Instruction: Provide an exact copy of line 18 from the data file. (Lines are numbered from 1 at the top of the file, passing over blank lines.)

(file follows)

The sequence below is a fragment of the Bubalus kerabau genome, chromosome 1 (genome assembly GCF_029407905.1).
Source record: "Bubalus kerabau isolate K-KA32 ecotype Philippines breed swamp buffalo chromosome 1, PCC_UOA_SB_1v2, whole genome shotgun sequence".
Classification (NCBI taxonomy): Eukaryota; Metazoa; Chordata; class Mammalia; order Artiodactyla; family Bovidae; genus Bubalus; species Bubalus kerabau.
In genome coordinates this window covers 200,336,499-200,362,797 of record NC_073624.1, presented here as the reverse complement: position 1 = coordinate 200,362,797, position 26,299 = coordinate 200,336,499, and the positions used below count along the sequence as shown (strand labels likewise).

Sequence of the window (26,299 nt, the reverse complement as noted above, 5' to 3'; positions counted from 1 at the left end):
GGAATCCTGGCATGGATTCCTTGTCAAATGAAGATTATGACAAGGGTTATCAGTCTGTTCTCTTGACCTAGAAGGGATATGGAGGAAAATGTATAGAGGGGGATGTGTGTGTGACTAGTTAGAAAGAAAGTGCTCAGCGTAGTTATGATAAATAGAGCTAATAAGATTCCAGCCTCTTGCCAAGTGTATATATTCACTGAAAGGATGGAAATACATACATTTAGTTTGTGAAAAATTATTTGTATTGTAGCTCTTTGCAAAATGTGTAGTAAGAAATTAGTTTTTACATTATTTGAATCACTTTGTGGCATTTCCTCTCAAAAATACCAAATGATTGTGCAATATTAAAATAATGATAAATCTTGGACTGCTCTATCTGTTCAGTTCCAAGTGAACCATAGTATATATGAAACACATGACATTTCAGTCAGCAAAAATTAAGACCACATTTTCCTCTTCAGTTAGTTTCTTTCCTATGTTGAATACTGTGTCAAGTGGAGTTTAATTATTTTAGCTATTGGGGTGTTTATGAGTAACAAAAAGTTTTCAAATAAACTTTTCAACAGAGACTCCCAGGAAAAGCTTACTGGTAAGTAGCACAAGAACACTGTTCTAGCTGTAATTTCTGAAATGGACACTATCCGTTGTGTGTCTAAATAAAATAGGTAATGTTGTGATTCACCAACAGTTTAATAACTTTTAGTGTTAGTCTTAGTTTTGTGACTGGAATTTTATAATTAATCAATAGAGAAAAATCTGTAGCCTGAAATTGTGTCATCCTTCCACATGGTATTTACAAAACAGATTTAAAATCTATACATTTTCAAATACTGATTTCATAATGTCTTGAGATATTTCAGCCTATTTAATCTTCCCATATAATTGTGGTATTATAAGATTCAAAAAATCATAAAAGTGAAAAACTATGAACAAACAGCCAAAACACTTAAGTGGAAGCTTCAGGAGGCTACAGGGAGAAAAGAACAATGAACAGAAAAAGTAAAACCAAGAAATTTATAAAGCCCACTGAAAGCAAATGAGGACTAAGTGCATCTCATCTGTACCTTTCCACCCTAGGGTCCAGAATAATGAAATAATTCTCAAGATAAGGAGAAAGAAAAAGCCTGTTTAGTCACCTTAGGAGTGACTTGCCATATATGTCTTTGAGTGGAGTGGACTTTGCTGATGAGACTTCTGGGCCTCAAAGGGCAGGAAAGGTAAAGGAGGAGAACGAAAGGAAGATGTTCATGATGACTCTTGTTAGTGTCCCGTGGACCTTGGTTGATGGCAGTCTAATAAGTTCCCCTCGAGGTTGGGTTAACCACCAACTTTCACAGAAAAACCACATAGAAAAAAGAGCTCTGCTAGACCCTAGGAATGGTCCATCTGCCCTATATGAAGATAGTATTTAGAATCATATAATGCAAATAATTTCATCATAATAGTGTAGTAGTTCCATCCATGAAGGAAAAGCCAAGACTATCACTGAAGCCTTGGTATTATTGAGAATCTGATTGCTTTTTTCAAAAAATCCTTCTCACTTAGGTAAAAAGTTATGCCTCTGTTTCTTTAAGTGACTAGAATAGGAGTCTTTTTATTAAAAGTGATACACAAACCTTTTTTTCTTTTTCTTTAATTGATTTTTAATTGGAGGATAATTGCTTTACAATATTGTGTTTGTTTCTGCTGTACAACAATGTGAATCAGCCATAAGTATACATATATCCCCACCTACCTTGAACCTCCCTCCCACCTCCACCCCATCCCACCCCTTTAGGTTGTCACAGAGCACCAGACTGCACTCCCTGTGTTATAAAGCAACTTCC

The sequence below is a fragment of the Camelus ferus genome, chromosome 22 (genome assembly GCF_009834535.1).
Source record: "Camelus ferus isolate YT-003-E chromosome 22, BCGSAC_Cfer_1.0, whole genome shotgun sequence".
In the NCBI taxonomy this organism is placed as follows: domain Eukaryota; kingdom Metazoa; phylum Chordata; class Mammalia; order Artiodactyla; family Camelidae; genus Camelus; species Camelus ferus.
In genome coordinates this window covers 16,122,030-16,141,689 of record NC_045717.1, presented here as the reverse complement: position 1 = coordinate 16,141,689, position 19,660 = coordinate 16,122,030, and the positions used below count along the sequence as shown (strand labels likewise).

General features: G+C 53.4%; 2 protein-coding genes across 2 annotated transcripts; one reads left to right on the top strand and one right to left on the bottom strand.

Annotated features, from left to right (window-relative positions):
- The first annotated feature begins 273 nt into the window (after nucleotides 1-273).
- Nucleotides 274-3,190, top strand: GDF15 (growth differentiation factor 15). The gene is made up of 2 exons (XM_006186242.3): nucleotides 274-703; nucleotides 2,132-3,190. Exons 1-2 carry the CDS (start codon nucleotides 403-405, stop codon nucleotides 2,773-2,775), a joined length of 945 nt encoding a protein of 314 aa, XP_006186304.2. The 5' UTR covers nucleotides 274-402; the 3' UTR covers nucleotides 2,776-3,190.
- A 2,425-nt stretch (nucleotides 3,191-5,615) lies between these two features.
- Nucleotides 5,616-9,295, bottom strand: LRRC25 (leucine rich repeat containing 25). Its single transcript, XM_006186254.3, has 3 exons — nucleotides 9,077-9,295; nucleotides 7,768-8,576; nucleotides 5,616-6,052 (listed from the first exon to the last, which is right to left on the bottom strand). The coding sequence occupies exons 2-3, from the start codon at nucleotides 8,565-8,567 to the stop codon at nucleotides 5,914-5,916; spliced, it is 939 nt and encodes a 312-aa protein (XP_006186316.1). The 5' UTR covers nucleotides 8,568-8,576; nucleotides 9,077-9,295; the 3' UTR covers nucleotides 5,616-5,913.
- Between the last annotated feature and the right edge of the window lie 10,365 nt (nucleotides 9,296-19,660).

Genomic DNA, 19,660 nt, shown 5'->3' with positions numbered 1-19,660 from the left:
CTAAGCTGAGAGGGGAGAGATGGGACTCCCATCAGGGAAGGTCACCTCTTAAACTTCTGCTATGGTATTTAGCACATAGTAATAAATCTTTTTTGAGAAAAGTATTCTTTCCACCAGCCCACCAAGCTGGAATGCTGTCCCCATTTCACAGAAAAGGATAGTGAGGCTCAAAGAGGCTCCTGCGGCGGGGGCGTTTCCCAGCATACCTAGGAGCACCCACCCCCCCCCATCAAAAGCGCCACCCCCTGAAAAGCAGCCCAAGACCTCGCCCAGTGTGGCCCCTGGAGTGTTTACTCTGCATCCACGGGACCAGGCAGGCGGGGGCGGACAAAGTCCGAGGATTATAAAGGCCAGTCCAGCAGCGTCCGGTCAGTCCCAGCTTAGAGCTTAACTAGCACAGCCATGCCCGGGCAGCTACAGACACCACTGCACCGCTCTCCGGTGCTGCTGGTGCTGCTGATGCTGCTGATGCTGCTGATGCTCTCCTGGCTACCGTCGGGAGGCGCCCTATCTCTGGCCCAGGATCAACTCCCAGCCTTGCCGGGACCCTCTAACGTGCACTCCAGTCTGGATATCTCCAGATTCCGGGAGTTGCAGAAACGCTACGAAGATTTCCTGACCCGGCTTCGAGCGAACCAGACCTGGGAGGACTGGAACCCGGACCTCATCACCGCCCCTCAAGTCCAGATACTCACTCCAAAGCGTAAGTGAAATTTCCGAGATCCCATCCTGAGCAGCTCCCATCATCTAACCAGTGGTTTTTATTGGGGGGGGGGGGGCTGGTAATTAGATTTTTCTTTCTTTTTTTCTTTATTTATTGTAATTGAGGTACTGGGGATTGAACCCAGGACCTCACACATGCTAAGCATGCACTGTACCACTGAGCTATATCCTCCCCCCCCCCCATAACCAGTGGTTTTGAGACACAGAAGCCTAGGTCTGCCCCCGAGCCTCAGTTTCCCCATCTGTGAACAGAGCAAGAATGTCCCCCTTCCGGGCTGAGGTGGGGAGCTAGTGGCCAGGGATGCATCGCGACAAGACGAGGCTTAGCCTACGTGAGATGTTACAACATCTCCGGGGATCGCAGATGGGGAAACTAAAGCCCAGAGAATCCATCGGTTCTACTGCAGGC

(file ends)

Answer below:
Genomic DNA, 19,660 nt, shown 5'->3' with positions numbered 1-19,660 from the left: